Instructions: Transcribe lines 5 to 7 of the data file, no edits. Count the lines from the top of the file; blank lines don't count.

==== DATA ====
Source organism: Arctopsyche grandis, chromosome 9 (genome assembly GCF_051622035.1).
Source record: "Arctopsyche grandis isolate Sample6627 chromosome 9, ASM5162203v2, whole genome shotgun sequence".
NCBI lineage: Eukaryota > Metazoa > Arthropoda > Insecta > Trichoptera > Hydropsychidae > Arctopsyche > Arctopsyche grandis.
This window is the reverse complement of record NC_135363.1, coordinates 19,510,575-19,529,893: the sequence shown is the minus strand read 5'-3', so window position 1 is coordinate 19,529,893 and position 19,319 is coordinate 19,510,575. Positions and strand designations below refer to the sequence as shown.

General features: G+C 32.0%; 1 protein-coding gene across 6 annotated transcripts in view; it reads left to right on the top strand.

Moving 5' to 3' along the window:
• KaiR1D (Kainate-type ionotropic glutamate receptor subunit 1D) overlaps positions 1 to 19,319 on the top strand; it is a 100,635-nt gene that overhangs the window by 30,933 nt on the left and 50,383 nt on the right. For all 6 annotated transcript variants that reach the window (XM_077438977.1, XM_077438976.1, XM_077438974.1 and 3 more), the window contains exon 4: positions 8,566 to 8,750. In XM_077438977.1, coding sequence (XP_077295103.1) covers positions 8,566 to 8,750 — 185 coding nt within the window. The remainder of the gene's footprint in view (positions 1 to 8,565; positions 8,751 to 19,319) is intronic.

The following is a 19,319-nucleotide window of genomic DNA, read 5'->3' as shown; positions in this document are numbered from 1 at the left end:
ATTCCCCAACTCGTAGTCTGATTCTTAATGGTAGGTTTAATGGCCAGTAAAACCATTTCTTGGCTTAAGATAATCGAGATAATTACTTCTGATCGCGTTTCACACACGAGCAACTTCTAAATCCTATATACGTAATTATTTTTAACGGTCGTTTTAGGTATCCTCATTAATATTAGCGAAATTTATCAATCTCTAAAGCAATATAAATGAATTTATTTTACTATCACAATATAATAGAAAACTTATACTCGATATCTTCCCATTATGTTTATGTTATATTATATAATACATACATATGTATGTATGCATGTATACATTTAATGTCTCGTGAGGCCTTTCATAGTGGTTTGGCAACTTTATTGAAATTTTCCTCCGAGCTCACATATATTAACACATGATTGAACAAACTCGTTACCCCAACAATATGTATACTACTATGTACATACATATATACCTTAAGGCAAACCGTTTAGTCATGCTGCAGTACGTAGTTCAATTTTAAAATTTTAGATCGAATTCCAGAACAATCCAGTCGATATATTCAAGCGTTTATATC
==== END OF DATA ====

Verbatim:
General features: G+C 32.0%; 1 protein-coding gene across 6 annotated transcripts in view; it reads left to right on the top strand.

Moving 5' to 3' along the window:
• KaiR1D (Kainate-type ionotropic glutamate receptor subunit 1D) overlaps positions 1 to 19,319 on the top strand; it is a 100,635-nt gene that overhangs the window by 30,933 nt on the left and 50,383 nt on the right. For all 6 annotated transcript variants that reach the window (XM_077438977.1, XM_077438976.1, XM_077438974.1 and 3 more), the window contains exon 4: positions 8,566 to 8,750. In XM_077438977.1, coding sequence (XP_077295103.1) covers positions 8,566 to 8,750 — 185 coding nt within the window. The remainder of the gene's footprint in view (positions 1 to 8,565; positions 8,751 to 19,319) is intronic.